From the New York Times:
Kazimierz Smolen, a survivor of Auschwitz who was director of the memorial site there for 35 years, died on Friday, the 67th anniversary of the concentration camp’s liberation. He was 91.
Mr. Smolen’s death, in Oswiecim, the southern Polish town where Nazi Germany operated Auschwitz and Birkenau, was announced by Pawel Sawicki, a spokesman for the Auschwitz-Birkenau state museum.
Soviet troops liberated the camp on Jan. 27, 1945. In 2005, the United Nations designated Jan. 27 as International Holocaust Remembrance Day.
Auschwitz-Birkenau became a museum two years afterWorld War II ended, and Mr. Smolen was the director of the museum from 1955 to 1990. He continued to live in Oswiecim after his retirement.
Mr. Sawicki said that the news of Mr. Smolen’s death was announced to Holocaust survivors who had gathered to observe Remembrance Day at the camp, still enclosed in barbed wire, and that they observed a minute of silence in his honor.
Mr. Smolen was born on April 19, 1920, in the southern Polish town of Chorzow Stary. Involved in the anti-Nazi resistance, he was arrested by the Germans in April 1941 and taken to Auschwitz in one of the early mass shipments of prisoners there. He left the camp on the last transport of prisoners evacuated by the Germans on Jan. 18, 1945, nine days before its liberation. He attributed his survival to good health and extreme luck.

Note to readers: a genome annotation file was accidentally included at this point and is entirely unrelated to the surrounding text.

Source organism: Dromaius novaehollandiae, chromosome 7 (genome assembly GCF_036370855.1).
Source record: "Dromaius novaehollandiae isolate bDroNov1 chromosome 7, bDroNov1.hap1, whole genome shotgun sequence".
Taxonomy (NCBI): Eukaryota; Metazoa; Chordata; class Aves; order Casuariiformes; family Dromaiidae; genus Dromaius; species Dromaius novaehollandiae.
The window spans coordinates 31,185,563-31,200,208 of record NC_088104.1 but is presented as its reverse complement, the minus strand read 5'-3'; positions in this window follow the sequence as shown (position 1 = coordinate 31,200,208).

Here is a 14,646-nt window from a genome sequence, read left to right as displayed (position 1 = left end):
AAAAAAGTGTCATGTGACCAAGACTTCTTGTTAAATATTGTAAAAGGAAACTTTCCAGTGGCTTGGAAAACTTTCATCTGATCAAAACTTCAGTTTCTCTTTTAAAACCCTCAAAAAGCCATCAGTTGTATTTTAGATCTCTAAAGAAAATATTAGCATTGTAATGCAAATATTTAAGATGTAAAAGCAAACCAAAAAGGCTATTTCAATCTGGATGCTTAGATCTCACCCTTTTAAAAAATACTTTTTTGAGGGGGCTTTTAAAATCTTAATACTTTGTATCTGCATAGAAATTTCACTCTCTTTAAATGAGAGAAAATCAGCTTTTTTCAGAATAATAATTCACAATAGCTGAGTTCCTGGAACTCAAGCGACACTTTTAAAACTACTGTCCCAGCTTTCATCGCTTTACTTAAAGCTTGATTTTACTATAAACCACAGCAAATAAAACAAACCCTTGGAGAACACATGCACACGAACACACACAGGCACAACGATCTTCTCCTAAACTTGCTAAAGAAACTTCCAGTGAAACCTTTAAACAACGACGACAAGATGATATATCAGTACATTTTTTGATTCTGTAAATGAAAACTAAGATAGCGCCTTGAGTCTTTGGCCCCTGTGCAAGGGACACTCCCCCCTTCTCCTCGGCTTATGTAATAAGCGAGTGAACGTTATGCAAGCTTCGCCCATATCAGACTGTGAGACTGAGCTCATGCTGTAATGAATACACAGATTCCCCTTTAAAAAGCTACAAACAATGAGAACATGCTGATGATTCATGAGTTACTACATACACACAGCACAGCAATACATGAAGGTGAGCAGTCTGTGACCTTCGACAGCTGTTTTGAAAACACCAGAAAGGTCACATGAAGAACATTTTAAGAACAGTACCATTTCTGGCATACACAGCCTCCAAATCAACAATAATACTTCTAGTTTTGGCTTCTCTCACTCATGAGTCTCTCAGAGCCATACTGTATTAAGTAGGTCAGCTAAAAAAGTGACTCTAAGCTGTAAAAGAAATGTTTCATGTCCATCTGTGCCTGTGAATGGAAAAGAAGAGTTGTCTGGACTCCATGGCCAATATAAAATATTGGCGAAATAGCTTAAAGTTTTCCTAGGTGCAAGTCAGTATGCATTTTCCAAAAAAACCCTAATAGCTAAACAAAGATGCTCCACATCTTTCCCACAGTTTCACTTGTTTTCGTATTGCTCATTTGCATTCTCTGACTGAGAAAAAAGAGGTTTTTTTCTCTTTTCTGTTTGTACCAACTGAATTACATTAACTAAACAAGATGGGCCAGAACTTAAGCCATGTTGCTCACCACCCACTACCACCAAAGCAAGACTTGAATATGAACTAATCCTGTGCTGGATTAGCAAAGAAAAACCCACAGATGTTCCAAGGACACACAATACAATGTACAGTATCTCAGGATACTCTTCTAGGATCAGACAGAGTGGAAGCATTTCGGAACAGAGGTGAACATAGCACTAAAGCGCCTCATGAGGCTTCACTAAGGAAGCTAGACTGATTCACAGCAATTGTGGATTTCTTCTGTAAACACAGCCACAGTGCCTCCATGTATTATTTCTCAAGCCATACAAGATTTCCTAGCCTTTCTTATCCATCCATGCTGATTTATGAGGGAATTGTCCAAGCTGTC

He once explained his decision to return to the camp as a way of honoring those who were killed there. “Sometimes when I think about it,” he said, “I feel it may be some kind of sacrifice, some kind of obligation I have for having survived.”
“The exhibition at Auschwitz no longer fulfills its role, as it used to. More or less eight to 10 million people go to such exhibitions around the world today, they cry, they ask why people didn’t react more at the time, why there were so few righteous, then they go home, see genocide on television and don’t move a finger. They don’t ask why they are not righteous themselves.
To me the whole educational system regarding the Holocaust, which really got under way during the 1990s, served its purpose in terms of supplying facts and information. But there is another level of education, a level of awareness about the meaning of those facts. It’s not enough to cry. Empathy is noble, but it’s not enough.”
— PIOTR CYWINSKI, director of the Auschwitz-Birkenau State Museum in Poland, where officials are revising exhibitions to better educate visitors, numbers of which reached 1.3 million last year. “If we succeed we will show for the first time the whole array of human choices that people faced at Auschwitz.”
Quoted in “Auschwitz Shifts from Memorializing to Teaching,” by Michael Kimmelman in The New York Times (via tartantambourine)